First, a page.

Scouring the web for data is not a bullet-proof approach
Faced with the declining effectiveness of traditional market research, many marketers are embracing a new trend some are calling zero-party data. Many are familiar with first-party data: information businesses collect directly from their customers. The idea of zero-party data is that no business party is involved in collecting it. Rather, the consumer willingly and publicly provides this data, for example by posting on social media.
Zero-party data is not a magic bullet for market research in the privacy era for both regulatory and tactical reasons. On the ethical and regulatory side of things, it is not clear that the use of zero-party data makes good on the core promise of the data privacy movement: forcing companies to get consent from consumers to collect and use their data. If a business scours the web for data on prospective customers and then uses that data to target them with ads, the use of data is still not consensual and it would be unwise of businesses to assume regulations will not eventually target that practice.
On the tactical front, sourcing data without involving the consumer introduces one of the same problems as relying on third-party data: it prevents the business from going deeper and determining why consumers feel the way the data suggest. For example, turning to zero-party data may reveal that a 40-year-old Asian female consumer dislikes a certain product. But why does she dislike that product? And is she representative of other consumers who are demographically similar to her?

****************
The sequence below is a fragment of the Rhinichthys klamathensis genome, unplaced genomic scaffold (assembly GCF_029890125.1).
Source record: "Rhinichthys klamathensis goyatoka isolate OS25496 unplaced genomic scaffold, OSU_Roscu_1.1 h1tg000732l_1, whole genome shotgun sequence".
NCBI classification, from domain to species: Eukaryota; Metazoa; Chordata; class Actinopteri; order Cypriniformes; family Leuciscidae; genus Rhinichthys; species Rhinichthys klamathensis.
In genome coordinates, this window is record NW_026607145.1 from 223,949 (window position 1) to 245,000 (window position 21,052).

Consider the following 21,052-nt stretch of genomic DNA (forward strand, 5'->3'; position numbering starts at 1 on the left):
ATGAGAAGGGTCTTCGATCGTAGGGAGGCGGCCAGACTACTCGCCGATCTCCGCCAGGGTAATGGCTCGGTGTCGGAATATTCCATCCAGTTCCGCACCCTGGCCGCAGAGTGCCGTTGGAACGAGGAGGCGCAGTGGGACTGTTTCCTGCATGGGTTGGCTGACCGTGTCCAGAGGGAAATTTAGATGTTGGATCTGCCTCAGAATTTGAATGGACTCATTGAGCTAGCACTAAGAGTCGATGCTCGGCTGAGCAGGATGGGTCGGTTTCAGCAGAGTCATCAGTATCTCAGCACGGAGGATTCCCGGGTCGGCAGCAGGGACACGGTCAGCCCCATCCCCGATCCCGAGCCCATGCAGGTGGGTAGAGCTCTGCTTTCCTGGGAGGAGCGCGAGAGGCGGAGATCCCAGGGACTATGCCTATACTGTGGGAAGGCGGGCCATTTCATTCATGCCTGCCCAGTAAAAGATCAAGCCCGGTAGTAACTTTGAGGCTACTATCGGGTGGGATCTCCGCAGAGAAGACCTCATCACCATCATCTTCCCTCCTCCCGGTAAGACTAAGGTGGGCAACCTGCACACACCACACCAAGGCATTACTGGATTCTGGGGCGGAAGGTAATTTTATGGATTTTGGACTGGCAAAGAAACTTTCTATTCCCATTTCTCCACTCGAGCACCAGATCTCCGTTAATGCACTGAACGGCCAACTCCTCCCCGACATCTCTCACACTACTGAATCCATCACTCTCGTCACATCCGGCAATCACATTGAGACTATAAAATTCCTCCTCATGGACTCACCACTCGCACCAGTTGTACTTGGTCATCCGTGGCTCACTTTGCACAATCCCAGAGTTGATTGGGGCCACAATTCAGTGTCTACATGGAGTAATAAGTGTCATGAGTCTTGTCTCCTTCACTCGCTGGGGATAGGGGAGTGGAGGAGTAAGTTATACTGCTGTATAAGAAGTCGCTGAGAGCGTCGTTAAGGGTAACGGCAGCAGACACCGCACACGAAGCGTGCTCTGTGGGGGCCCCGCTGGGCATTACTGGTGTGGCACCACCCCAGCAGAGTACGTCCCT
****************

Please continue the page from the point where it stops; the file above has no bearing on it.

The best path to authentic insights goes through the consumer
The core idea of the nascent privacy era of digital marketing is that consumers should have control over the data that businesses collect and what they do with that data. Due to both regulations and anti-tracking rules by technology platforms, the consumer is going to get more of that control. And that’s not a bad thing, because probabilistic third-party data sets were never the most precise way to understand consumers anyhow.
For marketers, the challenge and opportunity of the current sea change in data collection practices is to devise new modes of data collection that not only involve the consumer but also take the individual consumer’s context into account. Surpassing the decades-old conventions of mass surveys, market insights professionals should instead go straight to the consumer and ask them for crucial information in a convenient manner of the consumer’s choosing – such as emerging mobile messaging-based approaches. Marketers should also take advantage of this one-to-one connection to find out not just what the consumer likes but also why, powering more sophisticated business intelligence.
If marketers do that, the declining effectiveness of conventional email-based market research methods and challenges to third-party data in the form of privacy regulations do not need to be crippling headwinds. They can be spurs to action, transforming the market research industry into one that is more respectful – and reflective – of consumers.
Matt Kleinschmit is founder and chief executive of Reach3 Insights.
For more on The New Customer Experience Economy, check out The Drum’s latest Deep Dive.